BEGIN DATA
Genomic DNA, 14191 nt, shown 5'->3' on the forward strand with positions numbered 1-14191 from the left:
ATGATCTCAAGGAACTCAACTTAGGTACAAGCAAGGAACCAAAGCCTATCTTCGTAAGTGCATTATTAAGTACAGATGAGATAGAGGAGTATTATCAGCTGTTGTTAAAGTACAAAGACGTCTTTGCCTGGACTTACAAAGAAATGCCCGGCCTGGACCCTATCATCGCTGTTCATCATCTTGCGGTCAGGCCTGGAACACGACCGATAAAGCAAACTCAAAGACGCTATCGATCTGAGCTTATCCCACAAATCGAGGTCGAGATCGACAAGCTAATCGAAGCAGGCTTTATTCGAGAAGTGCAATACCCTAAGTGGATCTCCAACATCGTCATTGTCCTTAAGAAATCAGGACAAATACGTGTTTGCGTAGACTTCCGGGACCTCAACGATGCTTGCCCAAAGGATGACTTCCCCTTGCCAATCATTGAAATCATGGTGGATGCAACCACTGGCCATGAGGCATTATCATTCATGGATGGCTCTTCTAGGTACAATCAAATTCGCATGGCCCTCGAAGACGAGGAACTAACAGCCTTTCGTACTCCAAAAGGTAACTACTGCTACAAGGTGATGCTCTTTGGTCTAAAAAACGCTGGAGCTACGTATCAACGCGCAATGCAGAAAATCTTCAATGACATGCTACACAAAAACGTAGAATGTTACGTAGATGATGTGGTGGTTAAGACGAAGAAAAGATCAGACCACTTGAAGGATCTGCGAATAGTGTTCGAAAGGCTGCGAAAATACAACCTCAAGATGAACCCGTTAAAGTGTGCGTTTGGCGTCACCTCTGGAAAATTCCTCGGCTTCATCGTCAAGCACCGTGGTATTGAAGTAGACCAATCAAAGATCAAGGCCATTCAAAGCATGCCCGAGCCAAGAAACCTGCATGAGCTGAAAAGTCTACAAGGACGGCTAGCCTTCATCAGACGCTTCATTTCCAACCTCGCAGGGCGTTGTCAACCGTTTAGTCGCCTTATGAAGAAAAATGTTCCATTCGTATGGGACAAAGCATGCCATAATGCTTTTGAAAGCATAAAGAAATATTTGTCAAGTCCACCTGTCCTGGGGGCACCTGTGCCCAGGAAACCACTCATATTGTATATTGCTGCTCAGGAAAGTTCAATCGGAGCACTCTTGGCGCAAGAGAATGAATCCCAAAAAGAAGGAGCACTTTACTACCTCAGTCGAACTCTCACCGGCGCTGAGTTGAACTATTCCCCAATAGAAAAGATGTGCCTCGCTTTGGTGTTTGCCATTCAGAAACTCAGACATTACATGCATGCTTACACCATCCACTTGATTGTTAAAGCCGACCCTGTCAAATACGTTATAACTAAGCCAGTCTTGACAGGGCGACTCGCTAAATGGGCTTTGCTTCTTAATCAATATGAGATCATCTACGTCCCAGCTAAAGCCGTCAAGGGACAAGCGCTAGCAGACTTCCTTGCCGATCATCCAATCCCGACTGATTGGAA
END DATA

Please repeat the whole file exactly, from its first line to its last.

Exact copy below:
Genomic DNA, 14191 nt, shown 5'->3' on the forward strand with positions numbered 1-14191 from the left:
ATGATCTCAAGGAACTCAACTTAGGTACAAGCAAGGAACCAAAGCCTATCTTCGTAAGTGCATTATTAAGTACAGATGAGATAGAGGAGTATTATCAGCTGTTGTTAAAGTACAAAGACGTCTTTGCCTGGACTTACAAAGAAATGCCCGGCCTGGACCCTATCATCGCTGTTCATCATCTTGCGGTCAGGCCTGGAACACGACCGATAAAGCAAACTCAAAGACGCTATCGATCTGAGCTTATCCCACAAATCGAGGTCGAGATCGACAAGCTAATCGAAGCAGGCTTTATTCGAGAAGTGCAATACCCTAAGTGGATCTCCAACATCGTCATTGTCCTTAAGAAATCAGGACAAATACGTGTTTGCGTAGACTTCCGGGACCTCAACGATGCTTGCCCAAAGGATGACTTCCCCTTGCCAATCATTGAAATCATGGTGGATGCAACCACTGGCCATGAGGCATTATCATTCATGGATGGCTCTTCTAGGTACAATCAAATTCGCATGGCCCTCGAAGACGAGGAACTAACAGCCTTTCGTACTCCAAAAGGTAACTACTGCTACAAGGTGATGCTCTTTGGTCTAAAAAACGCTGGAGCTACGTATCAACGCGCAATGCAGAAAATCTTCAATGACATGCTACACAAAAACGTAGAATGTTACGTAGATGATGTGGTGGTTAAGACGAAGAAAAGATCAGACCACTTGAAGGATCTGCGAATAGTGTTCGAAAGGCTGCGAAAATACAACCTCAAGATGAACCCGTTAAAGTGTGCGTTTGGCGTCACCTCTGGAAAATTCCTCGGCTTCATCGTCAAGCACCGTGGTATTGAAGTAGACCAATCAAAGATCAAGGCCATTCAAAGCATGCCCGAGCCAAGAAACCTGCATGAGCTGAAAAGTCTACAAGGACGGCTAGCCTTCATCAGACGCTTCATTTCCAACCTCGCAGGGCGTTGTCAACCGTTTAGTCGCCTTATGAAGAAAAATGTTCCATTCGTATGGGACAAAGCATGCCATAATGCTTTTGAAAGCATAAAGAAATATTTGTCAAGTCCACCTGTCCTGGGGGCACCTGTGCCCAGGAAACCACTCATATTGTATATTGCTGCTCAGGAAAGTTCAATCGGAGCACTCTTGGCGCAAGAGAATGAATCCCAAAAAGAAGGAGCACTTTACTACCTCAGTCGAACTCTCACCGGCGCTGAGTTGAACTATTCCCCAATAGAAAAGATGTGCCTCGCTTTGGTGTTTGCCATTCAGAAACTCAGACATTACATGCATGCTTACACCATCCACTTGATTGTTAAAGCCGACCCTGTCAAATACGTTATAACTAAGCCAGTCTTGACAGGGCGACTCGCTAAATGGGCTTTGCTTCTTAATCAATATGAGATCATCTACGTCCCAGCTAAAGCCGTCAAGGGACAAGCGCTAGCAGACTTCCTTGCCGATCATCCAATCCCGACTGATTGGAA